Danger on the TTC: A New Normal?

Commuters on the TTC

by Jeff Viray

Over the past few months, there have been growing concerns about safety on the TTC, not only for riders but employees as well. Many commuters are asking what TTC will be doing about it.

One such commuter, Ariane Marak, a student at the University of Guelph-Humber and a dessert chef at a local Toronto restaurant rides the TTC every day, to get to class and to work.

She says she doesn’t feel safe on her commutes, especially going home after work during the wee hours.

“It’s nerve-wracking…given what’s in the news, you never know what will happen.”

She has seen many volatile interactions between riders and employees, she says. Women being harassed for money, and riders shouting abusive language at bus drivers.

Marak believes incidents like these have only started ramping up recently, “Years ago (before covid), it wasn’t too much of an issue, but now, with people being set on fire, pushed on tracks, and myself personally being verbally harassed and seeing it happen. It’s scary and overwhelming.”

Just this past week eight violent incidents on the TTC have been reported. Some of these incidents include a swarming attack by a group of teenagers on three TTC employees in Scarborough, a rider being stabbed in the head and face on a Spadina street, and another pair of TTC workers being chased by a man with a syringe at Dundas station.

On Monday a woman was violently pushed to the ground and robbed of her purse at Broadview subway station.

Police have arrested 44 year old McKinley Manalang and charged him with robbery and failure to comply with probation.

But these incidents haven’t been starting this week either, over the previous summer a 28-year-old woman, Nyima Dolma, was set on fire and died from her injuries, in what police say was a random attack. 

For Marak, there isn’t much riders or employees can do to help stop incidents like these, “TTC workers intervene and they get harassed and people intervene and they get harassed. It’s hard to find solutions.”

A call to action was made by the ATU, Amalgamated Transit Union, president John DI Nino. Di Nino called for a national safety task force, that included transit agencies across the country and government representatives found from all levels.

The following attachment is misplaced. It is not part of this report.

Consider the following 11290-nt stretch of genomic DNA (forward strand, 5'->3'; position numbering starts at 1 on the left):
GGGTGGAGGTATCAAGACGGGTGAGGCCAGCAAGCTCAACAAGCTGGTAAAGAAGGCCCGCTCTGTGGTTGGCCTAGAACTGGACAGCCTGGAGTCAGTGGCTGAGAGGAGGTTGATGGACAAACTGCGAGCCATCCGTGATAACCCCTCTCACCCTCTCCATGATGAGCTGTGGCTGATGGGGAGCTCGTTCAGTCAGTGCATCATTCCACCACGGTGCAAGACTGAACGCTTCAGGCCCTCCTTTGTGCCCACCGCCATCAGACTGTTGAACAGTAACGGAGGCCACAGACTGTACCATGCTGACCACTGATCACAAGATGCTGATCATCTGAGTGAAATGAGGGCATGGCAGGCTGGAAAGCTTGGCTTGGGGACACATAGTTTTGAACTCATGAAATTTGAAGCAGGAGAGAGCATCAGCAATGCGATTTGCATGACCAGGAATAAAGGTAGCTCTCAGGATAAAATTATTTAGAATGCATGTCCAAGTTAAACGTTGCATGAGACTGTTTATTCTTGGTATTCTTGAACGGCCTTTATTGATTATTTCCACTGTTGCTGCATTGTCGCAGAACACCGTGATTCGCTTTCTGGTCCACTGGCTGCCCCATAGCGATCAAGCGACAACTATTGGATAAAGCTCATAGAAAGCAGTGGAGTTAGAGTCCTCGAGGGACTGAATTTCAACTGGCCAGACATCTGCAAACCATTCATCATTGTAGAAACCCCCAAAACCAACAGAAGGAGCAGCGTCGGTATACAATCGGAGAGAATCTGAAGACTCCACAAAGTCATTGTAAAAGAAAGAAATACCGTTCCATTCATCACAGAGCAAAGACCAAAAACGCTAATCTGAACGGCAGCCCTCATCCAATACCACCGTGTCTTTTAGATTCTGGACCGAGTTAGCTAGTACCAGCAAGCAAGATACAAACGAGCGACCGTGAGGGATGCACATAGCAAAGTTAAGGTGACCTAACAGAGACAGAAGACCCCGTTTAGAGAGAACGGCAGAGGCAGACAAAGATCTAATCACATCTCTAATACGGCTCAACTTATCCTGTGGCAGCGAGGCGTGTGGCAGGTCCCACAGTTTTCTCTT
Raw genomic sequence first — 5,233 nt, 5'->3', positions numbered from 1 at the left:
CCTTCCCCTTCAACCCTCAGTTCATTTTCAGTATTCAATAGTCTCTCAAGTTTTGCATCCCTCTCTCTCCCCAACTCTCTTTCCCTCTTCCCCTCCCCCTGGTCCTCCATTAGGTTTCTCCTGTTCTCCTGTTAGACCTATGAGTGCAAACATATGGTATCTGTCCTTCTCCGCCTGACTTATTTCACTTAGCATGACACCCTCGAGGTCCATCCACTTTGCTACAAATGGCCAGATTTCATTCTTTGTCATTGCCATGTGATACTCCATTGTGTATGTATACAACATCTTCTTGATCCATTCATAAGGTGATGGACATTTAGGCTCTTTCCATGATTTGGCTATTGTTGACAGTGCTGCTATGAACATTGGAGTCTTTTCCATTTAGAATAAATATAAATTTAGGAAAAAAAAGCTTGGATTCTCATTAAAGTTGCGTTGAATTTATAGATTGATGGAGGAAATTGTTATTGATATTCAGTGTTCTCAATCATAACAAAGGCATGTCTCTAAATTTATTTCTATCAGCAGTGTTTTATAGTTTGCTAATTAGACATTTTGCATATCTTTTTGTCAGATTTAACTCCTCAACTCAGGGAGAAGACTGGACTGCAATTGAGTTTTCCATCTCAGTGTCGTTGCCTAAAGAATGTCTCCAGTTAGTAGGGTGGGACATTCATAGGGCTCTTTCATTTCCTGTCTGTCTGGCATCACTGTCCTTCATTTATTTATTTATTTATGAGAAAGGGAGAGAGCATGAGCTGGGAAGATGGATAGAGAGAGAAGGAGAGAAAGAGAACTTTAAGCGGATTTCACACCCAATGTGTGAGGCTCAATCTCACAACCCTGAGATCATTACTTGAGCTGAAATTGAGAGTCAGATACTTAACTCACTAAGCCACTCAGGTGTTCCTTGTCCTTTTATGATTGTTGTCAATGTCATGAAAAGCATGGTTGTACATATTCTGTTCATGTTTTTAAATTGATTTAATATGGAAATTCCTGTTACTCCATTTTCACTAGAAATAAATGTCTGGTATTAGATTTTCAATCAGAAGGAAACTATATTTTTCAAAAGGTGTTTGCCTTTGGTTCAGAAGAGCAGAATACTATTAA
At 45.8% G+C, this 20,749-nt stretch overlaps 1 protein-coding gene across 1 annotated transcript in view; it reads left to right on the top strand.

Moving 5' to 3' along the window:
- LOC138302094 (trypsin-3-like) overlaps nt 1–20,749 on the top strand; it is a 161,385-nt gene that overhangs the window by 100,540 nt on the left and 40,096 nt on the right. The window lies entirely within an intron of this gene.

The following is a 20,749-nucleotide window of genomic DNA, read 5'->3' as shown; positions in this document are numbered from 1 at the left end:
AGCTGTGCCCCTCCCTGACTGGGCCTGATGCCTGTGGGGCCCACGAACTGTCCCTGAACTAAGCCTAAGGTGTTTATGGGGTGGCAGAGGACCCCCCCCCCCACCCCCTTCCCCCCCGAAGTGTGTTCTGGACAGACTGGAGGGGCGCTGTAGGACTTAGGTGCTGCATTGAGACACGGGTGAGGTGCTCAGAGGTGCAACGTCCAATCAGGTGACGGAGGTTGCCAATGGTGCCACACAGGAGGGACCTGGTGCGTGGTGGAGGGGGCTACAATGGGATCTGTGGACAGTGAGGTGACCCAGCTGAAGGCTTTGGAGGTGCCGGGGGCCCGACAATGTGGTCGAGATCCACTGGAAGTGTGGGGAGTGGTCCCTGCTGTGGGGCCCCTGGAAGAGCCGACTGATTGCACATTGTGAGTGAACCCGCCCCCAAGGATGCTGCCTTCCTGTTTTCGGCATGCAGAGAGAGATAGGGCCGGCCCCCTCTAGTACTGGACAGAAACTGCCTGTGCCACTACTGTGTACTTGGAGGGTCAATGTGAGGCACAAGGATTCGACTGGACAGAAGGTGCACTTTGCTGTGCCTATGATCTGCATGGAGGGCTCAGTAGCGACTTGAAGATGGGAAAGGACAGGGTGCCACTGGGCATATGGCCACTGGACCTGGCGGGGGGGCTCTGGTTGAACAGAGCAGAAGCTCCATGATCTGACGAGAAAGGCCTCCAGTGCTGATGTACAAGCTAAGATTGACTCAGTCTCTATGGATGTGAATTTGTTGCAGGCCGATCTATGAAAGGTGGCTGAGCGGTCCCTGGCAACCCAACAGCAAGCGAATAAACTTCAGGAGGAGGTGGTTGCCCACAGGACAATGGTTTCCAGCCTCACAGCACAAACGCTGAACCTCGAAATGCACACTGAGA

Di Nino called for the task force after he said that attacks on public transit have reached, a “crisis level.”

The task force itself Di Nino says would evaluate de-escalation training methods, penalties, increased mental health and public housing funding, and increase of police presence as ways to prevent such incidents from increasing.


Toronot Police Chief Myron Demkiw makes his announcement Thursday night.

While Toronto Police Chief Myron Demkiw announced yesterday, during a news conference,  an increase in police presence in and around TTC areas. This increase would see around 80 more police officers as a way to reduce these violent altercations/incidents.

Demkiw says, that commuters “will immediately notice an increased presence of Toronto Police officers in subways, streetcars, and buses.”

Mayor John Tory is hoping that the police presence will “complement measures” that he also made this month in his monthly budget. These measures include 50 more TTC special constables and as well increase in housing outreach workers.

While Premier Doug Ford has commended the action made by Mayor Tory and the Toronto Police, he says this is only “a band-aid solution.” Premier Ford also said during the news conference a hope of hiring more cops as the long-term solution to quell the ongoing violence in the TTC.










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